When the AKP came to power a decade ago, many believed that it heralded the end of Kemalism now that an Islamist party was running Turkey. Kemalism has always been associated by the outside world with secularism (or perhaps more accurately, laicism) and the prevailing viewpoint was that the AKP would do away with the old Kemalist philosophy. This overlooked the inconvenient fact that dating back to Atatürk and Inönü and throughout the remainder of the 20th century, the CHP and the military only allowed new actors into the political system if they agreed to maintain Kemalism and protect its core tenets, and when this agreement was violated the military was all too willing to step and reset the system back to what it viewed as its natural equilibrium. When Atatürk determined in 1930 that an opposition party was needed in order to channel discontent and provide the CHP with some competition, his only requirement was that it agree to uphold Kemalism. Similarly, when the DP won Turkey’s first free and fair elections in 1950, the party was mocked in some quarters for being a carbon copy of the CHP due to its embrace of Kemalism. All of Turkish political history dictated that the AKP would not be allowed to compete and take over the reins of government in 2002 absent a commitment to at least tacitly maintain Kemalism, and the subsequent decade has revealed this to be the case.
While the AKP has tried to soften enforced secularism at the margins, it has actually embraced other aspects of Kemalism with surprising vigor, particularly nationalism. As one of the six arrows of Kemalism, nationalism was meant to stress Turkish – rather than Ottoman – identity and focused on civic rather than ethnic citizenship as a means of foreclosing nationalist hope for groups such as the Kurds. Every citizen of Turkey was to be considered a Turk irrespective of ethnic background or heritage, and recognizing the Kurdish national movement would violate the Turkification project. Erdoğan and the AKP have taken up the mantle of Turkish nationalism, perhaps as a way to preempt or blunt any criticism that the AKP seeks some type of pan-Islamic arrangement, and this has manifested itself most visibly over the issue of Kurdish autonomy. On Monday I highlighted what I believe to be foolish behavior on the Turkish government’s part with regard to Nevruz celebrations and expressed that it would just lead to an ever larger outpouring of Kurdish demands for autonomy. Naturally, yesterday and today there have been more clashes and injuries and the official Nevruz celebration has been cancelled in Diyarkabır, which has Turkey’s largest Kurdish population. Just as predictably, a PKK bomb exploded outside the AKP office in Diyarbakır, explosives were found in a number of other locations, and four special forces soldiers were killed in clashes with the PKK. Inevitably, the uptick in terrorist violence along with the heavy-handed response of the government to Nevruz festivities and civilian demonstrations will lead to even greater disenchantment among Turkey’s Kurds and a hardening of Turkey’s position on Kurdish autonomy. In many ways, Nevruz is beginning to resemble marching season in Northern Ireland, during which Ulster loyalists inevitably clash with police and violence, chaos, and civilian deaths ensue.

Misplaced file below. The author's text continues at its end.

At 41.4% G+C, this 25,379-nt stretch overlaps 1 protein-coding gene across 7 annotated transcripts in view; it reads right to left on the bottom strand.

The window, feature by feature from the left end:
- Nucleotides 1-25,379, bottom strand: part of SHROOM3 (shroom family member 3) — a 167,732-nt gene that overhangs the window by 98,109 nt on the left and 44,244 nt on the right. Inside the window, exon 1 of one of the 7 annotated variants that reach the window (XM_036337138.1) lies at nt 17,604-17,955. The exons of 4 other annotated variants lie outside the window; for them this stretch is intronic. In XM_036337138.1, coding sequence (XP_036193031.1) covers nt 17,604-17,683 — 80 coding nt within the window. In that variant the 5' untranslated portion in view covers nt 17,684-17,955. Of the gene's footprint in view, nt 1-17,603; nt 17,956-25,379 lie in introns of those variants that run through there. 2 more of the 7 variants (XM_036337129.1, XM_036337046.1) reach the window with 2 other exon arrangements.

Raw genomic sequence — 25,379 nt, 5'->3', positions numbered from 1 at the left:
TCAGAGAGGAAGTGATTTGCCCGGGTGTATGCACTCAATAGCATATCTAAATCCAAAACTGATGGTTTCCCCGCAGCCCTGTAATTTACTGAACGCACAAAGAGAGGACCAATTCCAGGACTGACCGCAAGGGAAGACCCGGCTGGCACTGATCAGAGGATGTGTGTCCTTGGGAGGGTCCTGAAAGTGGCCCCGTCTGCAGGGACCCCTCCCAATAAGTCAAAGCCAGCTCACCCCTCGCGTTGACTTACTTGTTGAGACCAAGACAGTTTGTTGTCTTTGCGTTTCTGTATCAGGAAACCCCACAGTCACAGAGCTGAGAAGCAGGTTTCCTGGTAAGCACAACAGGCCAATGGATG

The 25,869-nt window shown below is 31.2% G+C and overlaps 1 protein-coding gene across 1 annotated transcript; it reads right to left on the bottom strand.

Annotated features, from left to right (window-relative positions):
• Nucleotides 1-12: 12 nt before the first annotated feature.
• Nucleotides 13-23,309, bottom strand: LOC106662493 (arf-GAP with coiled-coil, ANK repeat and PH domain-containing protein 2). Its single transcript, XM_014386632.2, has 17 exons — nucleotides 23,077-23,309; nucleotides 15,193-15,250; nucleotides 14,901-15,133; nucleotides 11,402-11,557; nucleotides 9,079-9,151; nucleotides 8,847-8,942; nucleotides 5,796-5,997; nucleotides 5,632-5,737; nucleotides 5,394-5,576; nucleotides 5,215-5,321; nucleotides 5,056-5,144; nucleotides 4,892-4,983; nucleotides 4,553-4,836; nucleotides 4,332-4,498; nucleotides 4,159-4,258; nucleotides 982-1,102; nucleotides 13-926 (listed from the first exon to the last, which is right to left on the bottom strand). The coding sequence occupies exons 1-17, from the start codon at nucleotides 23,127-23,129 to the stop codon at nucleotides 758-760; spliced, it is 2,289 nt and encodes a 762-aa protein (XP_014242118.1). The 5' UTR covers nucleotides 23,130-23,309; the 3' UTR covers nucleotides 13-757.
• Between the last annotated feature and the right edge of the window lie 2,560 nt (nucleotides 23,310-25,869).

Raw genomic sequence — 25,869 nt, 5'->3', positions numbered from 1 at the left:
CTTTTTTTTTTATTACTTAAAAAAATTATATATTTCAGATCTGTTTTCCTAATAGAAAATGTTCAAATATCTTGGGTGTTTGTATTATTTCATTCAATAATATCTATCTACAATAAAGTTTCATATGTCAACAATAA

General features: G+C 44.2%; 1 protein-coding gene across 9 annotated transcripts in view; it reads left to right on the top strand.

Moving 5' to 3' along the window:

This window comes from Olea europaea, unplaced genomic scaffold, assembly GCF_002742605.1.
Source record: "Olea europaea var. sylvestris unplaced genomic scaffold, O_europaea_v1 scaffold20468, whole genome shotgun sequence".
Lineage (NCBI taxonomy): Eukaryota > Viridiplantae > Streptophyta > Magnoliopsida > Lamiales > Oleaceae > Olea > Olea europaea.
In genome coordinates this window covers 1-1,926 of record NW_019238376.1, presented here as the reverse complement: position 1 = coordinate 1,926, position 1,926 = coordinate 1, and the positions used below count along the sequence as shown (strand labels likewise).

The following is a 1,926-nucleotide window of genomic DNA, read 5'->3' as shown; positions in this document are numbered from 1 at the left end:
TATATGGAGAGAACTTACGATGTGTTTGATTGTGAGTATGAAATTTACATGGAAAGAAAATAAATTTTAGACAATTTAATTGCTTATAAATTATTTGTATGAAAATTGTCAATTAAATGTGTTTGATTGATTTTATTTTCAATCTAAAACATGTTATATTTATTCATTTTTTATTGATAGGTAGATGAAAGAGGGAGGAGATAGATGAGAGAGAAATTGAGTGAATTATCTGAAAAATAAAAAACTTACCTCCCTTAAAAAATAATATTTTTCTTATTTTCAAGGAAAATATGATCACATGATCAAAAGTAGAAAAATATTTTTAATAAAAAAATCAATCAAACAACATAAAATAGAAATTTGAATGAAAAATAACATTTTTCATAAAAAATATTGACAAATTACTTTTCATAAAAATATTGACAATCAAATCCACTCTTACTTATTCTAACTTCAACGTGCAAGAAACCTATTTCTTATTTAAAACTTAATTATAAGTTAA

While it appears as if this could all be easily avoided by a more open and honest discussion about the place of Turkey’s Kurds within the state and whether Kurdish autonomy – rather than outright independence – is a feasible compromise, such a discussion is unlikely to occur. Ideological legacies are notoriously difficult to overcome, and Kemalism has thoroughly shaped Turkish politics, society, and discourse for 90 years. If the AKP, a party populated by religiously devout officials that is open about its desire to see some of the secular restrictions loosened on things such as head scarves in government buildings, has only tiptoed at the very edges of challenging secularism, it certainly is not going to tear down the Kemalist wall surrounding nationalism. Ideology is not something that can be easily discarded, and in the case of the Kurds it means that an important rethinking of the Kurdish question is not going to happen. Instead, the government and the PKK will continue their battle, Kurdish political parties will fight with the government over Nevruz observance and whether Kurdish can be spoken in public settings, and an important policy issue that is hampering Turkish political development and society will remain taboo and unresolved.